It’s Friday, so IRS Commissioner John Koskinen admitted to Congressional investigators that the agency that forces all of us to keep records for seven years lest they attempt to audit or imprison us has lost the e-mails of five more of its employees connected to the IRS scandal. The culprit? Computer and hard drive crashes, once again, that occurred between 2009 and 2014, and which Koskinen claims pre-dated the Congressional investigation.
IRS Commissioner John Koskinen in a report sent to the committees investigating whether the IRS unfairly targeted conservative groups in recent years said 18 of the 82 people “had some type of technical computer issue” between September 2009 and February 2014. Five of those “had hard-drive issues that resulted in a probable loss of emails during portions of the four-year period.”
They include: Judy Kindell, a former senior adviser to Lerner; Justin Lowe, a tax law specialist for exempt organizations who worked with Kindell; IRS manager Ron Shoemaker, who helped oversee the tea party cases; and Julie Chen and Nancy Heagney, who are Cincinnati-based IRS agents working on the tea party cases.
Again, Koskinen is claiming there is no evidence that data was deliberately destroyed. But, as I’ve said from the beginning, even if all the computer crashes were completely innocent, which increasingly strains credulity, the IRS has already a) admitted unfairly targeting conservatives explicitly based on the content of their political speech and b) is so incredibly negligent in its record-keeping that Koskinen should be prostrate with guilt instead of hurling spitballs every time he sits in front of Congress.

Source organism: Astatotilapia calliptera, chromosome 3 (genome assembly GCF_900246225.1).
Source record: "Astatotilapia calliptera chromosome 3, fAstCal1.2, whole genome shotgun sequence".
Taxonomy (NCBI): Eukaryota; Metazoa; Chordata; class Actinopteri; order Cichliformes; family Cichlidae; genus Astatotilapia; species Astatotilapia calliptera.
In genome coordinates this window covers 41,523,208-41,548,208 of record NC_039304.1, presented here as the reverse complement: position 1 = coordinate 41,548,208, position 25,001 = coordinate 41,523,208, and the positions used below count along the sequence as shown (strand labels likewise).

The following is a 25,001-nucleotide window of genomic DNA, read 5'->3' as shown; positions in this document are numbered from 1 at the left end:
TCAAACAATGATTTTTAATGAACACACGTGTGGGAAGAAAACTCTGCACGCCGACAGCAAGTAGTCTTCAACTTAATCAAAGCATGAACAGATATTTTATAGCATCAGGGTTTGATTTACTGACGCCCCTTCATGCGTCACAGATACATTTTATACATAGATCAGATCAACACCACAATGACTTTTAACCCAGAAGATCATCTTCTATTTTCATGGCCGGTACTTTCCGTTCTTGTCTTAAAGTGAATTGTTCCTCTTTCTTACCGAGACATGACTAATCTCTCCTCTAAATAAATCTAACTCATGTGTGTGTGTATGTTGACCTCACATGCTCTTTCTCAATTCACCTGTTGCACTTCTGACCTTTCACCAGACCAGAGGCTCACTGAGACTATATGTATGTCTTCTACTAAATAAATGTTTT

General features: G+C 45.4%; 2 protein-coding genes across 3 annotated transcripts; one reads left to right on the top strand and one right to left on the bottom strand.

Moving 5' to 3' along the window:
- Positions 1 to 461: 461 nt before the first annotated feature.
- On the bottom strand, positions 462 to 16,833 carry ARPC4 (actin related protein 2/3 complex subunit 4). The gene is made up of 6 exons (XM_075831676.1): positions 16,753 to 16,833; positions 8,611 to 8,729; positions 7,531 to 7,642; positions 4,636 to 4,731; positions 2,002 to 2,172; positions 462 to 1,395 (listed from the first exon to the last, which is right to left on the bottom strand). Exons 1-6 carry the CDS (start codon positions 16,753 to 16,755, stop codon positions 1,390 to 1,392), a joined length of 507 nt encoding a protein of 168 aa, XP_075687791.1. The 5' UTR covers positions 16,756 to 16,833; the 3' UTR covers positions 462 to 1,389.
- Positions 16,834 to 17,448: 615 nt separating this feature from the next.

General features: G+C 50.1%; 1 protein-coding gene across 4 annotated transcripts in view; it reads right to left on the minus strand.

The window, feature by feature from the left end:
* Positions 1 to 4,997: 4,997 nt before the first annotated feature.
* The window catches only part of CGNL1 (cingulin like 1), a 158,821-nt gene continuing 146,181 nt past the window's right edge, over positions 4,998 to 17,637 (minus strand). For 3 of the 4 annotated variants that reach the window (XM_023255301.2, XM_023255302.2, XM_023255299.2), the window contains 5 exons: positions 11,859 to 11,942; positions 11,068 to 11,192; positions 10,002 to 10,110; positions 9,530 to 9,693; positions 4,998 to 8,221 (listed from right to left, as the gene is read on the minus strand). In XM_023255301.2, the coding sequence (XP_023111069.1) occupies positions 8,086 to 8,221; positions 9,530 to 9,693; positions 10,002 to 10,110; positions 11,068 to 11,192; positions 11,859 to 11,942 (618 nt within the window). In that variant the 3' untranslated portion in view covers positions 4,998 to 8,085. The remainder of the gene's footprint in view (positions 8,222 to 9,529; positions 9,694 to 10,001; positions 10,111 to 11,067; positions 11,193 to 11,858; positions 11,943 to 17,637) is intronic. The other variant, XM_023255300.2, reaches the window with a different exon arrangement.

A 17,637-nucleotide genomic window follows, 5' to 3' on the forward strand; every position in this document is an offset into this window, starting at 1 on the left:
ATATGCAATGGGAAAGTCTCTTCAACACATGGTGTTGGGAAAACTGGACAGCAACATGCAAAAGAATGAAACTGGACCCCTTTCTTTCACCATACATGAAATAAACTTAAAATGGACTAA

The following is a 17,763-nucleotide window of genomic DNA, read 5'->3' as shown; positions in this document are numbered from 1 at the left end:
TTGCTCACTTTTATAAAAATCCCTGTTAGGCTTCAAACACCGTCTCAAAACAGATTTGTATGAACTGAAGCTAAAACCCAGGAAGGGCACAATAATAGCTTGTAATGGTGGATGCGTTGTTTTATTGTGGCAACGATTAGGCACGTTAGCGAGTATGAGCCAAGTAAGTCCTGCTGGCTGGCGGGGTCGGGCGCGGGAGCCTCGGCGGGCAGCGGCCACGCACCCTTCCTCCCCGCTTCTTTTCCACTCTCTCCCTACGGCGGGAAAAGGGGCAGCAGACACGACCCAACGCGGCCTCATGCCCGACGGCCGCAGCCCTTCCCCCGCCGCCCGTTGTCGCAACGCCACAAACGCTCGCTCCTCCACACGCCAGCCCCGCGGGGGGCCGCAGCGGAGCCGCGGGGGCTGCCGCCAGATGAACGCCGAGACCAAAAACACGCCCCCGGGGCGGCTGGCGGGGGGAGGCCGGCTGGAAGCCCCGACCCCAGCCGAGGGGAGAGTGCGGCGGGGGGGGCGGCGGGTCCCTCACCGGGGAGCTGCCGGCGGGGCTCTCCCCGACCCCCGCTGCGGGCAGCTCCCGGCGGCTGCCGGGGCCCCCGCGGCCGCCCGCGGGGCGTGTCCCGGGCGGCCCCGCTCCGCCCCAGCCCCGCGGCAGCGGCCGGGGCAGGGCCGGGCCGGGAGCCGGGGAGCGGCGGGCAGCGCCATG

In other news of the totally innocuous practices of tax-exemption at the IRS, it turns out they wiped Lerner’s Blackberry just as this whole thing was beginning:
One question likely to come up is why the IRS wiped out Lois Lerner’s Blackberry shortly after congressional staffers interviewed the then-IRS official about suspected targeting of conservative groups.
So far, the IRS has provided no answer.
The issue came to light last month after U.S. District Court Judge Emmet G. Sullivan ordered the IRS to explain its efforts to recover emails that went missing when the former official’s hard drive crashed in 2011…
IRS attorney Thomas J. Kane said in a separate declaration that the agency “removed or wiped clean” information from the Blackberry in June 2012, shortly after congressional staffers questioned Lerner about the targeting allegations and in the same month that the IRS inspector general began examining the issue.
Kane offered no explanation for why the IRS “removed or wiped clean” the data, and the IRS did not respond to the same question when asked by The Washington Post on Wednesday.
And, it’s not just e-mails that go missing at the IRS. Whole people do, too!
A top House Republican is demanding the Department of Justice hand over contact information on a former employee accused of having a conflict of interest in the IRS targeting scandal investigation.
In a Sept. 3 letter, Rep. Jim Jordan, R-Ohio, once again asked Attorney General Eric Holder for information on Andrew Strelka’s whereabouts.
“Despite notifying [Oversight and Government Reform] Committee staff that the [Justice] Department no longer employs Mr. Strelka, the department has refused to assist the committee in speaking to Mr. Strelka directly,” Jordan wrote. “The department’s efforts to prevent the committee from learning Mr. Strelka’s whereabouts suggest the department has cause for keeping him from speaking with the committee.”
Jordan says he wants Strelka’s contact information so the Oversight Committee can conduct a transcribed interview. The letter gives Holder a Friday deadline for the information.
Judicial Watch, the conservative group, has landed another batch of emails from the Internal Revenue Service that raise new questions about the possible extent of alleged targeting of conservative groups.
The new documents could help stoke the IRS targeting story again, as lawmakers return to Washington next week.
Perhaps the most intriguing of the new documents shows that IRS officials had some sort of “secret research project” going that related to the donor lists it had collected – inappropriately, as it turned out – from many conservative nonprofit groups.